Just read the link below, Hardware debouncing is best, just a resister and a capacitor as shown in the first picture, better still use the IC in the second picture
https://hackaday.com/2015/12/09/embed-with-elliot-debounce-your-noisy-buttons-part-I/
 
OP
OP
GarethB

GarethB

Likes to peek
Messages
1,890
Name
Gareth
Edit My Images
Yes
Thanks Bill (@billbillbill ) for your work on the coding....it's invaluable!(y)
I've been reading quite a bit on interrupts lately, and it's been hard to adapt the general rules to something specific to drop controllers etc, so your code will certainly be a very useful learning tool.
Am I right in assuming that this would be better suited to a sound trigger system for example (eg. capturing an airgun pellet impact), rather than a water drop controller?
As we've discussed earlier, it seems that the interrupt function is better suited to much finer timings - in microseconds.
Not trying to avoid interrupts or anything, it's just that my brains are hurting!:giggle:

I've also moved to the I2C protocol for 20x4 LCDs to free up some pins on my Nanos....working well so far.
Thanks for the advice on the PULLUP/PULLDOWN feature - I'd heard of this recently and thought it was pretty clever, and you've just clarified it well!

I've just installed as many relevant libraries as I can today - TimerOne etc, so I have no more excuses, I have to put something together....and fear not Bill, all my switches will be debounced!;)
Actually, I do have one final question....I have a few 4x4 membrane panels (BITSBOX LINK) would all these need debouncing if I were to use them?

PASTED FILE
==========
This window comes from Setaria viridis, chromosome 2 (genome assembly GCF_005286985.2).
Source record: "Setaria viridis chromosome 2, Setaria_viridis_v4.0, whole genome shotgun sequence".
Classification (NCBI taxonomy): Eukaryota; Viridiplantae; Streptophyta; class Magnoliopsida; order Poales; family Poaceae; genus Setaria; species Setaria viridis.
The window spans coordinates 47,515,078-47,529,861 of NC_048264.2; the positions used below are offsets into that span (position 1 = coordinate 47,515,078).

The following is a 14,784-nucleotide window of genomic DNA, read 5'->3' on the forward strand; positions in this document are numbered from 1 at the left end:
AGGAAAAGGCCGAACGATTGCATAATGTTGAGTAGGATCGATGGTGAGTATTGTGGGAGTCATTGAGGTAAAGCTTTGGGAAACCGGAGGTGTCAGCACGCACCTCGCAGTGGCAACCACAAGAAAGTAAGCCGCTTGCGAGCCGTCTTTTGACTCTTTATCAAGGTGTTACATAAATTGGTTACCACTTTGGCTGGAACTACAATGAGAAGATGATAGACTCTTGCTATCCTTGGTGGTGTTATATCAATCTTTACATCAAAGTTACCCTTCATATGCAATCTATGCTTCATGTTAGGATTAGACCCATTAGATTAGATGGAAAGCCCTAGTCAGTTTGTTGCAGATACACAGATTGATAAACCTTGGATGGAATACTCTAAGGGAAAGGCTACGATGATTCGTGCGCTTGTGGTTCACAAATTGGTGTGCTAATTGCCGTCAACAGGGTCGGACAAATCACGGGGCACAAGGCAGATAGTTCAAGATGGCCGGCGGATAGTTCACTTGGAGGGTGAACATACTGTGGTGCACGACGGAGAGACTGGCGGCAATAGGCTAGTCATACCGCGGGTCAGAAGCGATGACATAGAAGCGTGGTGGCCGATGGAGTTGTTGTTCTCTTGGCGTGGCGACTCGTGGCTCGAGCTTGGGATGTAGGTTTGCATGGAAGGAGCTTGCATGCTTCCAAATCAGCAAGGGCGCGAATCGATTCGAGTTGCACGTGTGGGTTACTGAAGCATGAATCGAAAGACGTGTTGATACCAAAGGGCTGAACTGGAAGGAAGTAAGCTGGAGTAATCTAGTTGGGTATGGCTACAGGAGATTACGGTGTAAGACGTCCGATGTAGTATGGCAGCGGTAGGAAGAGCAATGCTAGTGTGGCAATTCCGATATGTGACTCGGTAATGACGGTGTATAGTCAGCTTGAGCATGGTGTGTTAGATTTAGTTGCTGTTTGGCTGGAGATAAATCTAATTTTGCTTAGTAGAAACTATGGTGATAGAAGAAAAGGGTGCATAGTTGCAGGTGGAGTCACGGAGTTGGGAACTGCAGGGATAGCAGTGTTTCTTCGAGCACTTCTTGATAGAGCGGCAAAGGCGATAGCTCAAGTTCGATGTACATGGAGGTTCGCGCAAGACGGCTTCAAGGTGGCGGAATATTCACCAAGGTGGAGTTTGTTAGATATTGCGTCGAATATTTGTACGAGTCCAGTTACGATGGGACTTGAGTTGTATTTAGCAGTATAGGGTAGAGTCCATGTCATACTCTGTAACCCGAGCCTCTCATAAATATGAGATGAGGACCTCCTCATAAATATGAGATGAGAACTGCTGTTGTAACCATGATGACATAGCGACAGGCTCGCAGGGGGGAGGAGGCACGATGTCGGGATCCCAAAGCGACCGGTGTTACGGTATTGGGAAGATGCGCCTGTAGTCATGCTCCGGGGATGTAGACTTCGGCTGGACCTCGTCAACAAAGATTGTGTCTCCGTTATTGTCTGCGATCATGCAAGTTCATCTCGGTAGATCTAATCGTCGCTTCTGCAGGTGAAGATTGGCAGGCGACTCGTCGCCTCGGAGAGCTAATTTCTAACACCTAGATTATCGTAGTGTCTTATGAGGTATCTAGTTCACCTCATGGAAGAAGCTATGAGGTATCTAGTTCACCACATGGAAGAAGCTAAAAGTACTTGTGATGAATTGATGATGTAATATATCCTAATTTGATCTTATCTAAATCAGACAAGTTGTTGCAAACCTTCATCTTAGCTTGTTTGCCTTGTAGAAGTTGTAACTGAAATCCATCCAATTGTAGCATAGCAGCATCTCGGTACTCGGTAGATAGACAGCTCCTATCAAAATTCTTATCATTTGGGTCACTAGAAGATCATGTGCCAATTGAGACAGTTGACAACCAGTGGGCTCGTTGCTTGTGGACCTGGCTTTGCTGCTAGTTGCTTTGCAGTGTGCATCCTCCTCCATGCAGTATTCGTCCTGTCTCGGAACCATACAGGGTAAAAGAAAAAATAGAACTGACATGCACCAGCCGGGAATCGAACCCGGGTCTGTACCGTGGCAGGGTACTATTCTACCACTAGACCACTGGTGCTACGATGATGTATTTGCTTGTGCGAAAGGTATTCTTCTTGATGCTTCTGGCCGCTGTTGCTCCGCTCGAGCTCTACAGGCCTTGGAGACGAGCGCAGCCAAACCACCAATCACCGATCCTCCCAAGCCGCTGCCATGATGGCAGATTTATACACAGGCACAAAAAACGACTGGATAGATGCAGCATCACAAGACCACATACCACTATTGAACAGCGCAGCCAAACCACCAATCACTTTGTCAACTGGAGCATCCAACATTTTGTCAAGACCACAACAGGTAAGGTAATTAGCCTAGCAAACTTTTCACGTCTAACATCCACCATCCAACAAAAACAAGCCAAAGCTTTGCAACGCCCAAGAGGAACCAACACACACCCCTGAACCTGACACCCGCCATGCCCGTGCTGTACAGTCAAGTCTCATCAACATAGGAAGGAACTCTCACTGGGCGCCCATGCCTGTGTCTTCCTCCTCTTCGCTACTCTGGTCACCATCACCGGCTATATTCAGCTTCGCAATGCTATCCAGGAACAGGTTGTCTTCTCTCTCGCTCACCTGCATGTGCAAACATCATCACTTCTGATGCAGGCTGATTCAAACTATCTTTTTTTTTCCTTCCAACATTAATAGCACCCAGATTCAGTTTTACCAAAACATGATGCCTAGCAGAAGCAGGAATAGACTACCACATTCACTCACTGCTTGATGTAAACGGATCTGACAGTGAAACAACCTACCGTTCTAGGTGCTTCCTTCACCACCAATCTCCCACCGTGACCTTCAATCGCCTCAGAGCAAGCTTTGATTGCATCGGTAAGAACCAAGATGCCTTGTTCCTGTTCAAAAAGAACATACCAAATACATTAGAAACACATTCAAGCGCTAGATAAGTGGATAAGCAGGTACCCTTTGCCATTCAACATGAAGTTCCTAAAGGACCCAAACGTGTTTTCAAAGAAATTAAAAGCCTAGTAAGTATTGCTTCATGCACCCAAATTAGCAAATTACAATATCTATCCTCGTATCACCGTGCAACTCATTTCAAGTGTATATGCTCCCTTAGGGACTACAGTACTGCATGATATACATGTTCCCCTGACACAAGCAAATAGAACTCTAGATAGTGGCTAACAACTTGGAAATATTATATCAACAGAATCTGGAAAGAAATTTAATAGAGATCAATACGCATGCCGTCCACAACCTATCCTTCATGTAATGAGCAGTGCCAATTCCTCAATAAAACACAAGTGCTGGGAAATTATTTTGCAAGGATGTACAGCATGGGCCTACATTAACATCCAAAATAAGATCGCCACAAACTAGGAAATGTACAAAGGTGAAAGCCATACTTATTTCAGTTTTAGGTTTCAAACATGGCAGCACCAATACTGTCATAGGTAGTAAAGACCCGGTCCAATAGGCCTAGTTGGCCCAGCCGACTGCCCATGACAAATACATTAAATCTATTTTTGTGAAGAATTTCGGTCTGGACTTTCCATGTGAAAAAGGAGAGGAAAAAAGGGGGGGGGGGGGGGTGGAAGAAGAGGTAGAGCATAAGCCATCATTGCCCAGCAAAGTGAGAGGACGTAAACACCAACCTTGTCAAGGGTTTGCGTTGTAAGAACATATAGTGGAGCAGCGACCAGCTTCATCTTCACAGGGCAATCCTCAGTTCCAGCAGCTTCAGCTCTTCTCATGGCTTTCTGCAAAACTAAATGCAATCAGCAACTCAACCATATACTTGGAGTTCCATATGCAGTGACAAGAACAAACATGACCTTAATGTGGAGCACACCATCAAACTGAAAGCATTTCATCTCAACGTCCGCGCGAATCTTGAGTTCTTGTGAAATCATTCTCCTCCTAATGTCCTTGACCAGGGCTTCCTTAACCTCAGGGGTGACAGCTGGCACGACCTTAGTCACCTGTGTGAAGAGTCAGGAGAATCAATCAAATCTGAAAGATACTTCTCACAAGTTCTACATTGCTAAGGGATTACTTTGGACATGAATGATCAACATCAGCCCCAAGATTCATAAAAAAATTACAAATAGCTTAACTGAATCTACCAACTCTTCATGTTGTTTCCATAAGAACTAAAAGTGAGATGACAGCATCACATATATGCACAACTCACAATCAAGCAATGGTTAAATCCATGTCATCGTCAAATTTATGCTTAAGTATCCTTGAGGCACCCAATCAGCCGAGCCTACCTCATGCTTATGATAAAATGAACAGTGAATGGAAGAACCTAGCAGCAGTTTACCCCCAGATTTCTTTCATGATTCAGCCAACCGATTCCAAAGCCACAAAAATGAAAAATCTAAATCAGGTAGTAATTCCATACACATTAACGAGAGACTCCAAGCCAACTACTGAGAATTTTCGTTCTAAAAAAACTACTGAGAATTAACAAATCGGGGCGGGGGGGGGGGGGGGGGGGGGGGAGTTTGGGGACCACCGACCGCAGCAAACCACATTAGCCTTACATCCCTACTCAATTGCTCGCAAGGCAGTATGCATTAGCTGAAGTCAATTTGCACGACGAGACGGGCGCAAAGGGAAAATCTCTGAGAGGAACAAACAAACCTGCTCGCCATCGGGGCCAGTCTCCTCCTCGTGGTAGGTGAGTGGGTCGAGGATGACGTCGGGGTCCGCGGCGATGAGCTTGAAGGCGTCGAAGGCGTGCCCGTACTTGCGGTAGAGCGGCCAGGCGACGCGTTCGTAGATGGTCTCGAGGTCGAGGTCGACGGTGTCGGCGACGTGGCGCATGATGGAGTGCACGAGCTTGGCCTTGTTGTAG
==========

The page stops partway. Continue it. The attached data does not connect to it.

I don't have any firm plans for them yet, but they're dirt cheap, so I bought a few....I'm sure they'll come in handy for something.

Once again, thanks Bill.(y)
 
Messages
1,552
Name
Lee
Edit My Images
No
Hi Gareth and Bill,

Some really good stuff here - thank you both :) I have already built an aquarium LED light time switch when the original died and have a multi trigger flash-o-matic project in the pipeline :D

The stuff on Interrupts is interesting and has brought back some college memories. Time for a tinker I think (y)

PS - @GarethB - It's usual to debounce pretty much any mechanical switch as the contacts can appear to change state multiple times as they are pressed.
 
OP
OP
GarethB

GarethB

Likes to peek
Messages
1,890
Name
Gareth
Edit My Images
Yes
Hi Gareth and Bill,

Some really good stuff here - thank you both :) I have already built an aquarium LED light time switch when the original died and have a multi trigger flash-o-matic project in the pipeline :D

The stuff on Interrupts is interesting and has brought back some college memories. Time for a tinker I think (y)

PS - @GarethB - It's usual to debounce pretty much any mechanical switch as the contacts can appear to change state multiple times as they are pressed.
Thanks Lee, I do feel very fortunate that you're here to offer valuable advice. (y)
Great minds eh!....I'm beginning to plan a multi valve, multi drop system too....with menus possibly!
It's a very steep learning curve...and I do have a tendency to slide downwards!!

I didn't do computing unfortunately....just stuffy old physics!...so again I'm very grateful to you and Bill for sharing your expertise.

On the 4x4 membranes....so all 16 contacts need denouncing? Fair enough, looks like I'll be needing a bunch more of those 74HC14 chips then!....another bitsbox order incoming!!:LOL:
 
Messages
1,552
Name
Lee
Edit My Images
No
...On the 4x4 membranes....so all 16 contacts need denouncing? Fair enough, looks like I'll be needing a bunch more of those 74HC14 chips then!....another bitsbox order incoming!!:LOL: